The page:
Meiofauna, Macrofauna, and Megafauna) in different deep-sea ecosystems of the
Mediterranean Sea (200 to more than 4,000 m depth), including open slopes, deep
basins, canyons, cold seeps, seamounts, deep-water corals and deep-hypersaline
anoxic basins and analyzed overall longitudinal and bathymetric patterns. We
show that in contrast to what was expected from the sharp decrease in organic
carbon fluxes and reduced faunal abundance, the deep-sea biodiversity of both
the eastern and the western basins of the Mediterranean Sea is similarly high.
All of the biodiversity components, except Bacteria and Archaea, displayed a
decreasing pattern with increasing water depth, but to a different extent for
each component. Unlike patterns observed for faunal abundance, highest negative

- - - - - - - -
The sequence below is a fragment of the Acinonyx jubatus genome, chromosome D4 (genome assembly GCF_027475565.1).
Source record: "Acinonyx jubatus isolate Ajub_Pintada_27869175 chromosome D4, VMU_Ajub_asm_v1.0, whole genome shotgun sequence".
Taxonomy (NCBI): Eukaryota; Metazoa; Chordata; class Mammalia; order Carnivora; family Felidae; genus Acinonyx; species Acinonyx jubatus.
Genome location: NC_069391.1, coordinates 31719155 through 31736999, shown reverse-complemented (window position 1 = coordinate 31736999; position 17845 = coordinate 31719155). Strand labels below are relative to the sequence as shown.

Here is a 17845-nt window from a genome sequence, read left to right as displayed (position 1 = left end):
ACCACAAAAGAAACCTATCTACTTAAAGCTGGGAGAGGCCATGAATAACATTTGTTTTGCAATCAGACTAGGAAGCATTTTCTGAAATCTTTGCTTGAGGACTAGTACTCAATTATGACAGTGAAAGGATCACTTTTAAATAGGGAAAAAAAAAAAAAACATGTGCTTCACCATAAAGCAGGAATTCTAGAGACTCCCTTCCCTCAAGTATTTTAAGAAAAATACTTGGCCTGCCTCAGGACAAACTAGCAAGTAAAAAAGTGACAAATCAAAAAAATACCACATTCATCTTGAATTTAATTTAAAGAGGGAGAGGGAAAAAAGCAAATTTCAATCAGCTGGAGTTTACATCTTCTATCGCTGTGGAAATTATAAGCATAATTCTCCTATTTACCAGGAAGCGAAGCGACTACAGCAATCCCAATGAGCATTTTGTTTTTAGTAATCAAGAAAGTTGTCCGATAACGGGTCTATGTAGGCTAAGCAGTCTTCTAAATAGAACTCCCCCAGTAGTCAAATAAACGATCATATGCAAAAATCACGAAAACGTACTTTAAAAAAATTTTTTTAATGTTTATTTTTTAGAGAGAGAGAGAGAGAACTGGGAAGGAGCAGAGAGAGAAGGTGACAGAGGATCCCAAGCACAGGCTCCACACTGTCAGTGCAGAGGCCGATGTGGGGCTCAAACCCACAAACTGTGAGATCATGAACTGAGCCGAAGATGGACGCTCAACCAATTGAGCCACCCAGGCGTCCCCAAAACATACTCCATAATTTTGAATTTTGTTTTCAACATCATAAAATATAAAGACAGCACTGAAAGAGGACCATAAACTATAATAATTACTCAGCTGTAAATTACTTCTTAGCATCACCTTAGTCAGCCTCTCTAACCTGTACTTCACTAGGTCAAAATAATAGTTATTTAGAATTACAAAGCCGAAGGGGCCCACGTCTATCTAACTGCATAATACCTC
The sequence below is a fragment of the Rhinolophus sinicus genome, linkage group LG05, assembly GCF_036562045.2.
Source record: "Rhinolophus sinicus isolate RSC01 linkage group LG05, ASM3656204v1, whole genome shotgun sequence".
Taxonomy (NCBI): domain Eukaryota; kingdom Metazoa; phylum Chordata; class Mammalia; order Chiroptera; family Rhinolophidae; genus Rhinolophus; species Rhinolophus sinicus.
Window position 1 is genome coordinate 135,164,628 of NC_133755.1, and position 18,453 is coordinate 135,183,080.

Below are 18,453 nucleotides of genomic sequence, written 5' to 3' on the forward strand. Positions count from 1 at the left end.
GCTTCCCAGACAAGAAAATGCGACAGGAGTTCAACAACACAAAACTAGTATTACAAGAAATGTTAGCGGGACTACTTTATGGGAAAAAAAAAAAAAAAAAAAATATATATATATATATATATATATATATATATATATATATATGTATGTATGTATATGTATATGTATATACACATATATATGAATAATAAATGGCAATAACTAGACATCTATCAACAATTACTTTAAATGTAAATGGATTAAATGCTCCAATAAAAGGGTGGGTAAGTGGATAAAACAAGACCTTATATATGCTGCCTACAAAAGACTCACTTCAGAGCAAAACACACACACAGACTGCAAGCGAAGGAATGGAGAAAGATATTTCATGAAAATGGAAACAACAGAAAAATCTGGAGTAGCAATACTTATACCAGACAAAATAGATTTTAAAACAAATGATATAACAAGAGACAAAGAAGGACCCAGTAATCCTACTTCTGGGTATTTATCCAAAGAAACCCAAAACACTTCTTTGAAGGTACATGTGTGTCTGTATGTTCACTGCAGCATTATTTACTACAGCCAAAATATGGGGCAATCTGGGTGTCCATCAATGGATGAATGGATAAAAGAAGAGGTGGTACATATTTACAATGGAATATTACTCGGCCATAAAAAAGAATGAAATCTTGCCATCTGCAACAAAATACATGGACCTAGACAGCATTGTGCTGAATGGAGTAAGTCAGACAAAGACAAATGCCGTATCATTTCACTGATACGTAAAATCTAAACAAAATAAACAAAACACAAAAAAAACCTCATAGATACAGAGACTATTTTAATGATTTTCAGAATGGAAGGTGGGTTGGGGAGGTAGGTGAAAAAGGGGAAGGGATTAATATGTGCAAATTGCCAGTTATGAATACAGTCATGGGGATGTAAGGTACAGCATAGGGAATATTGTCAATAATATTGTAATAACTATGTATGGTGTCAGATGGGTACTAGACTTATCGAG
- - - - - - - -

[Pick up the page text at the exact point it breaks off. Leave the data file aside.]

values of the slopes of the biodiversity patterns were observed for Meiofauna,
followed by Macrofauna and Megafauna. Comparison of the biodiversity associated
with open slopes, deep basins, canyons, and deep-water corals showed that the
deep basins were the least diverse. Rarefaction curves allowed us to estimate
the expected number of species for each benthic component in different
bathymetric ranges. A large fraction of exclusive species was associated with
each specific habitat or ecosystem. Thus, each deep-sea ecosystem contributes
significantly to overall biodiversity. From theoretical extrapolations we
estimate that the overall deep-sea Mediterranean biodiversity (excluding
prokaryotes) reaches approximately 2805 species of which about 66% is
still undiscovered. Among the biotic components investigated (Prokaryotes
excluded), most of the unknown species are within the phylum Nematoda, followed
by Foraminifera, but an important fraction of macrofaunal and megafaunal species
also remains unknown. Data reported here provide new insights into the patterns